So you are thinking about getting a new roof, or perhaps siding or gutters, and you call a number from a yard sign you saw. The contractor comes out to the house while you are at work, walks around, climbs up on your roof, and leaves the bid inside the mailbox. You get a few other bids as well, all done the same way. You never actually talk to anyone face to face, and very few questions are asked. You hire one of the contractors to come and do the roof and the contractor shows up to get started. It is a Saturday, so you and the family head out on the town.
STOP!!!! Does this sound familiar? It happens every day, and every day we as home owners fail to do the due diligence on the contractors we hire. Other people use them, they seem nice, all good, but you need to make sure that . . .
The contractor is licensed to do the work--and you should ask for documentation.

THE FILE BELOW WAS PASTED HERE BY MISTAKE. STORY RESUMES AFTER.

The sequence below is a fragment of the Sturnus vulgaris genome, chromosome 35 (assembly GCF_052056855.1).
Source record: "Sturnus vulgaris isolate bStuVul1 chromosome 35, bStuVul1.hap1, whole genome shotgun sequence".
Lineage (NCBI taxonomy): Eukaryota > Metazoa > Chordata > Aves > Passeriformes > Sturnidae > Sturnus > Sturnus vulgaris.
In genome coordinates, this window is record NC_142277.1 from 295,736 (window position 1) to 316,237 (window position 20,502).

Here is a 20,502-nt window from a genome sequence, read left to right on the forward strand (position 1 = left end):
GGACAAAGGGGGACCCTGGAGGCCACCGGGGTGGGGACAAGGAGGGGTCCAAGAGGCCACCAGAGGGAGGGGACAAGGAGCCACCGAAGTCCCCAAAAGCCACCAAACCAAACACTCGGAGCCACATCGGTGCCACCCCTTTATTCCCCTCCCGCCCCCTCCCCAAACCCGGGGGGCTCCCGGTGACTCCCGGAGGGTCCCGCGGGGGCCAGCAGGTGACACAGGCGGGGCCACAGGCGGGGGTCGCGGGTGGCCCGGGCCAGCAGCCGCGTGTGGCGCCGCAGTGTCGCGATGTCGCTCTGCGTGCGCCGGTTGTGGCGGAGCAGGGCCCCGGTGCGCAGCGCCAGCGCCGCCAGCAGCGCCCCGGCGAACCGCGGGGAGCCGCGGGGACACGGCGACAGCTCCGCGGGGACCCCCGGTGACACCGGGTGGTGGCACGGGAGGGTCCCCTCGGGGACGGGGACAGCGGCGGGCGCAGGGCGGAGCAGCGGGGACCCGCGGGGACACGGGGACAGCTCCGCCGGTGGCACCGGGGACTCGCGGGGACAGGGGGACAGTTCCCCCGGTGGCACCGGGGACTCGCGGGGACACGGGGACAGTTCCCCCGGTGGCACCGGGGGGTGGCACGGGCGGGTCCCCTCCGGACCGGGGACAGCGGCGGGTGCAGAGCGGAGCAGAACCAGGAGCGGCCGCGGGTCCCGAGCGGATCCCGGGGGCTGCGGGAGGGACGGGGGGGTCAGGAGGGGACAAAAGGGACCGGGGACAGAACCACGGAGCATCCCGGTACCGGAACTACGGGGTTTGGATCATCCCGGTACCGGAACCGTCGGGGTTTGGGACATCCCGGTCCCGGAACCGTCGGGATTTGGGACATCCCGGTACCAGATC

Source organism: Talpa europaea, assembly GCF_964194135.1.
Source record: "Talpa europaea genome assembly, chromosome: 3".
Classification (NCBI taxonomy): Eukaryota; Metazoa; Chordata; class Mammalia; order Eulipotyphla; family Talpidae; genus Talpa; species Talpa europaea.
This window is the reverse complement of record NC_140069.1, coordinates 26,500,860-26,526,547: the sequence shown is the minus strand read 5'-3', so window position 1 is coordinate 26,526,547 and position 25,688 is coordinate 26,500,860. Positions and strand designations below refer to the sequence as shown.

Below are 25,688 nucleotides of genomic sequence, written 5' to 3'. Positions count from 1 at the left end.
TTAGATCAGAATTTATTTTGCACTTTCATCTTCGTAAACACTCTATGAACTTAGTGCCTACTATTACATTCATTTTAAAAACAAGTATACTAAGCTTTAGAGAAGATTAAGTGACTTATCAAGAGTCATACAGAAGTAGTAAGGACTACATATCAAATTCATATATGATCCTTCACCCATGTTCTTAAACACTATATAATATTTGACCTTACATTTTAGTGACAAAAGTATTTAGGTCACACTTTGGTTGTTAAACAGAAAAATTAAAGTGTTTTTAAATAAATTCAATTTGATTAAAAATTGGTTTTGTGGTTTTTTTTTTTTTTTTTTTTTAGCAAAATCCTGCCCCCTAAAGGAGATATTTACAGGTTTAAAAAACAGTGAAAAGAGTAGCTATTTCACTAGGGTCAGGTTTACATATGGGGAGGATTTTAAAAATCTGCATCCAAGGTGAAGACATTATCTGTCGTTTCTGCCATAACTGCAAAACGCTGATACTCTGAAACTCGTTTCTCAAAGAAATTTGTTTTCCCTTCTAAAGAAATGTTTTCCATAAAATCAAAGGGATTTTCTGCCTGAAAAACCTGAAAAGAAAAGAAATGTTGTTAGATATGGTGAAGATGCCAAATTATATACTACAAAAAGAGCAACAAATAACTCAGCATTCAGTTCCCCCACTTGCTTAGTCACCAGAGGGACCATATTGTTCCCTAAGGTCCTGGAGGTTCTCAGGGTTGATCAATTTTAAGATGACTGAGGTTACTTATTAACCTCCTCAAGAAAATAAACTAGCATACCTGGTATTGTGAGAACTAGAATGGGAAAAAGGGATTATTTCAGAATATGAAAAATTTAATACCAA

The contractor and anyone else working on the job are properly insured--and again, you should ask for documentation.
The contractor has the names of referrals for you to talk to.
Understand that if contractors come to your home to do work for which you hired them, then you are responsible. Don’t think for one minute that a contractor who is uninsured won’t sue you if he/she falls off the roof or the ladder. Someone has to pay. Even a contractor who is
a sole individual with no employees or helpers should have insurance--disability insurance, liability insurance, and an If-Any workers compensation insurance policy. The If-Any policy is important in case the contractor says, “No, I don’t have any employees, and everyone I use is an independent as well.” The work may require the help of another person, maybe a friend of the contractor, and if the helper falls off the roof and doesn’t have insurance, can you guess who pays for that. Yes, it’s you, the person who contracted for the work to be done. But if the contractor has an If-Any work comp policy, the contractor is liable. The If-Any policy states that if the contractor hires any employees, then he/she has workers compensation coverage for that employee.
Do your homework and use a contractor who has all the proper insurance and licensing.
Please feel free to respond with questions and or comments.